It is the dentist's responsibility to be informed and familiar with their patient’s medical history and any interactions the patient’s medications may or may not have upon the orthodontic treatment. Consultation with the patient's physician may help to answer specific questions.

What effects do bisphosphonates have on clear aligner treatment?

The relatively gentle pressures associated with tooth movement caused by clear aligners generally does not disturb this activity sufficiently to result in osteonecrosis (the death of bone tissue) of the jaw. However, if your patient is taking or has taken medications containing bisphosphonates, be advised that these drugs may interfere with the patient’s bone’s ability to remodel normally, which may affect the efficacy of the aligners to move teeth.

A helpful literature reference for more information about bisphosphonates and how they may affect different types of orthodontic treatments can be found here

Bottom line: A history of bisphosphonate therapy does not automatically preclude orthodontic treatment with clear aligners. However, it is the dentist's responsibility to determine if clear aligner therapy is appropriate for that particular patient.  

Tech Tip: Staff incentives

Playing team games and offering staff incentives is a great way to boost clear aligner cases in your practice and get the team motivated. You may already have some in place, but we thought we'd offer a few from some of our providers that have proven successful for them. 


Sample bonus programs

First appointment referrals

Provide a bonus for first appointment referrals - getting your staff to promote your practice to friends, family, anything outside the office, where it results in a first appointment referred by them.

This can be easily managed with referral cards, which should always be kept available to be handed out. The referral cards can offer a free service, for example a free exam, X-rays and consultation, showing the cost value ($200).

Or implementing a bonus structure for all staff to provide incentive for starting cases: for example, with every new case approved putting $100 in a pot that the staff evenly split each quarter. 

Online reviews

Provide a bonus for reviews solicited by staff on Google, Yahoo, Yelp, Healthgrades, Reputation building sites.pngRatemd, etc. 

  • Staff documents the solicitation and submits for a bonus
  • Can establish a bonus scale; higher bonuses for Google, Yahoo & Yelp reviews

Production bonuses/games

Establish weekly, monthly or quarterly bonuses based on practice metrics reflecting improvement.

  • Set a specific case submission goal for the whole team and award the entire team if the goal is met or exceeded
  • Bonus for the staff with the highest number of referrals
  • Bonus for the staff with the highest number of case starts

Tip: Pay out bonuses immediately. Do not let them accumulate or pay them at the end of the week or monthly. The instant return for good work well done inspires more of the same.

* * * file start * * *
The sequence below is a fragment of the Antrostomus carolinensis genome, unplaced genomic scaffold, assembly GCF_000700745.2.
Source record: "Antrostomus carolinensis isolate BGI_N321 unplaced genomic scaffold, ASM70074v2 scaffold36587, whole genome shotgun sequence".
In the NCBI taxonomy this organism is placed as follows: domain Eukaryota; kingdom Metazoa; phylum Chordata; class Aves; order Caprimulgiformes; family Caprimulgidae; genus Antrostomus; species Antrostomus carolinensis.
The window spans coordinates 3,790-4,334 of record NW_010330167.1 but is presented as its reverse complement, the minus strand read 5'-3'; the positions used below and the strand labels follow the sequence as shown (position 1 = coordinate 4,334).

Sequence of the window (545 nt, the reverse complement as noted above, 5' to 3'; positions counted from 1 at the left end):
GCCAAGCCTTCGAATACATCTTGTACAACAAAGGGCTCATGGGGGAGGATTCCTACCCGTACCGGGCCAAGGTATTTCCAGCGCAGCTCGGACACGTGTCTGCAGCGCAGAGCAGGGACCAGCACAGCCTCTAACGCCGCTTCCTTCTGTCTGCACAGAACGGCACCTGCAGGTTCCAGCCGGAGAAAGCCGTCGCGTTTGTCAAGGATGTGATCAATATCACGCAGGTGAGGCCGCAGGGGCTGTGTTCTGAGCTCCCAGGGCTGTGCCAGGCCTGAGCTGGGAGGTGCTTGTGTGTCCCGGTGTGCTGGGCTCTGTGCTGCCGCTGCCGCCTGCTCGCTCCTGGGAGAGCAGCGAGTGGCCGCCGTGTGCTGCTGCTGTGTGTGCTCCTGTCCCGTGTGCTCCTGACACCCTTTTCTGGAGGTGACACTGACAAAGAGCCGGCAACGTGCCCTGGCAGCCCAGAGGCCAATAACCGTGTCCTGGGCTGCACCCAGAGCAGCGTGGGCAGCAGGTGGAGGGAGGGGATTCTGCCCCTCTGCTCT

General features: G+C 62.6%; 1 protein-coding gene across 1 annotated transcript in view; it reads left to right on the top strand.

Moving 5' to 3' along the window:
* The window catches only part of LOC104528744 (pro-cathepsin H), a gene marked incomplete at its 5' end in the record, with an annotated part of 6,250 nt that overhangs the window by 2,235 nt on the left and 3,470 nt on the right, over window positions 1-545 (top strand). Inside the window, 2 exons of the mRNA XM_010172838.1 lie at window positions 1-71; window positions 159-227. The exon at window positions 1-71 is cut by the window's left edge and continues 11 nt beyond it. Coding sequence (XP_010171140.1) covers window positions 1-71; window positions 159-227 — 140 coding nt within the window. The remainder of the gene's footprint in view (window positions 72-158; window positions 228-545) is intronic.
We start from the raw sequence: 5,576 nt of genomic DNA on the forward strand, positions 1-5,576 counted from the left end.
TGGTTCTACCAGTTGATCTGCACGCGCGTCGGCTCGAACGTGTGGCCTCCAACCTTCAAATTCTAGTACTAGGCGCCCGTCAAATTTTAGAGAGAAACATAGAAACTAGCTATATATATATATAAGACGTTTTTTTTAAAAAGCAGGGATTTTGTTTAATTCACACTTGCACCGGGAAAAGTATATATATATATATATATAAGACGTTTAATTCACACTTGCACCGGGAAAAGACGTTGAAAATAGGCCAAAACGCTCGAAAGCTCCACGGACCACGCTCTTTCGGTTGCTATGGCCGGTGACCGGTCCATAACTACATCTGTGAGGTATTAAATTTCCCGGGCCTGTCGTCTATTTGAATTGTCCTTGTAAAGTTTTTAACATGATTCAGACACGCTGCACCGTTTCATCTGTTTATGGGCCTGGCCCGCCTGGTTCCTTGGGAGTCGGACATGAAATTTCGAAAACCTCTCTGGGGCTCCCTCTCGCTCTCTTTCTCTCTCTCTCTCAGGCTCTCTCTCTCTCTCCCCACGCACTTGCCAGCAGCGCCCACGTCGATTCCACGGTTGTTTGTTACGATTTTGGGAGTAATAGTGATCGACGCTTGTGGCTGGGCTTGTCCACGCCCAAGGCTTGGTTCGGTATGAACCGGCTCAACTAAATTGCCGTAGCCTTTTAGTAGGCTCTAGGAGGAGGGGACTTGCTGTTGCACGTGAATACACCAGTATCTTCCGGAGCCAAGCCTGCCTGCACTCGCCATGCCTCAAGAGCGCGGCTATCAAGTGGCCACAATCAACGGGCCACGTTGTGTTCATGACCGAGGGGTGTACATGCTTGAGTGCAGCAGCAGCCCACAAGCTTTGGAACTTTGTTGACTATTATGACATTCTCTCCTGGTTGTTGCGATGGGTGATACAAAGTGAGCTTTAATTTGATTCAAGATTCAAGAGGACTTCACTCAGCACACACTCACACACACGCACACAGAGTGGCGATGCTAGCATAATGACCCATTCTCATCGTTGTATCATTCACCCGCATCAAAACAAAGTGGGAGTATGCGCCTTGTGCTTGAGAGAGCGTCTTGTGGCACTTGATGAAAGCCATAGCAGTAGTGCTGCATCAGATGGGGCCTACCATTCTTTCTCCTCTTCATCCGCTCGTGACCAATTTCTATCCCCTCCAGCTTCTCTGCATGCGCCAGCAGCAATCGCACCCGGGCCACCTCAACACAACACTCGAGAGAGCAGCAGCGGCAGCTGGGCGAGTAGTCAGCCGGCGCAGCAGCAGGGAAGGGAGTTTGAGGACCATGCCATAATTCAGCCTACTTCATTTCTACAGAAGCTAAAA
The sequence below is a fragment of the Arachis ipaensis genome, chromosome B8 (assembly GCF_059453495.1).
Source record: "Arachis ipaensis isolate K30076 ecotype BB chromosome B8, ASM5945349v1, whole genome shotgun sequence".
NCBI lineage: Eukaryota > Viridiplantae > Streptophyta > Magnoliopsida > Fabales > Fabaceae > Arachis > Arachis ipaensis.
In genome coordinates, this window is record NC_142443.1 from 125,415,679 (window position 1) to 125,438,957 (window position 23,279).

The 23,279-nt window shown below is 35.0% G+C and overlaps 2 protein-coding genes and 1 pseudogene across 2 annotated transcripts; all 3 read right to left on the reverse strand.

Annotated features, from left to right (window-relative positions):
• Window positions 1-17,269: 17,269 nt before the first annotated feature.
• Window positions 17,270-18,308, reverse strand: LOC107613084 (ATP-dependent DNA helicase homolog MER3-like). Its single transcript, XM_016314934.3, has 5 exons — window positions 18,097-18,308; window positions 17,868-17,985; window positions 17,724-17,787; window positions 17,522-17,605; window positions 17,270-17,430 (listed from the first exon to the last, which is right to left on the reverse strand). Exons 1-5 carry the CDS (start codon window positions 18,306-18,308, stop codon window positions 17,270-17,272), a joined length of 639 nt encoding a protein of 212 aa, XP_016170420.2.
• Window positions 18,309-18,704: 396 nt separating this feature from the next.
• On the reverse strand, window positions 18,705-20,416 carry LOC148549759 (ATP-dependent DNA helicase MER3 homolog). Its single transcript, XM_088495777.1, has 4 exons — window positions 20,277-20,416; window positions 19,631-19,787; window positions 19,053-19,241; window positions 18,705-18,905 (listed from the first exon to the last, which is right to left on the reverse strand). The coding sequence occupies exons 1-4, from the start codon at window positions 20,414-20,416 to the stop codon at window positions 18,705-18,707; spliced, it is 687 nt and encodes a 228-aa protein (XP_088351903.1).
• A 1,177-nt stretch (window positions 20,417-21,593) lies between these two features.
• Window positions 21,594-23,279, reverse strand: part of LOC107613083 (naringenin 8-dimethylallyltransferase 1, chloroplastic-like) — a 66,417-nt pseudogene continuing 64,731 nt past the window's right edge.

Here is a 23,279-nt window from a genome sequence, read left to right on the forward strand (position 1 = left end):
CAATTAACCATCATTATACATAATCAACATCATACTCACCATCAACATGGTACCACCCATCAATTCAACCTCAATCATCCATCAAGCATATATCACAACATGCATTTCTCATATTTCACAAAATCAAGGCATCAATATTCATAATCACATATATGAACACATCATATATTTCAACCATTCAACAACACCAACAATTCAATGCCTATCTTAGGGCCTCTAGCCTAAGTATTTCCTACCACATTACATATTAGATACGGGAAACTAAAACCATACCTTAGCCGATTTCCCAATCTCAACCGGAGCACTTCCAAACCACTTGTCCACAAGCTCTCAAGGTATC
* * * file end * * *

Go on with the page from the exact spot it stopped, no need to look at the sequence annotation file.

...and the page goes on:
Additional incentive ideas

  • Clear aligners for staff or their family members
  • Individualized incentives (something specific the staff wants to request)
  • Annual retreat/Team trips (cruises, amusement parks, etc.), if yearly production quota for clear aligner cases is met. 

Tech Tip: Class II corrections

Can ClearCorrect treat class II cases?

We consulted with our Clinical Advisor, Dr. Ken Fischer for the answer.

ClearCorrect aligners can treat class II cases, with or without elastics, as well as any other aligner product. It has been assumed by some, that due to the fact that ClearCorrect has chosen to not manufacture ‘slits’ or ‘cutouts’ in the aligners for the attachment of elastics, that we cannot treat class II cases. What is important to know is that this decision does not preclude us from supporting alternative methods for using elastic traction in the correction of class II discrepancies.

Other aligner manufacturers believe and promote manufacturing aligners with cutouts in each aligner, when requested by the doctor, so the doctor can ask the patient to attach elastics to them whenever it is time to correct the class II imbalance. The cutouts can irritate the patient’s soft tissues and cause the aligners to be displaced downward when the elastics are attached.

ClearCorrect primarily supports the method of class II correction where buttons are bonded to the teeth for the attachment of the elastics. This method applies force directly to the teeth and supporting structures, promoting more effective tooth movement, hence the class II correction. Doctors approve of this method because they only have to modify the exact number of aligners needed to make the correction; this modification can be done easily and quickly by the dental assistant.

In addition to the above, the doctor can use a plier designed to cut slits in the aligners for the attachment of elastics to be worn to make the class II correction. These slits can be cut into the aligners so that buttons need not be bonded to the teeth. One must understand that any method that uses elastics connected to the aligners vs. the teeth, results in much of the elastics’ forces being quickly dissipated by the aligner’s contact with the rest of the teeth in the dental arch, retarding the correction of the class II malocclusion.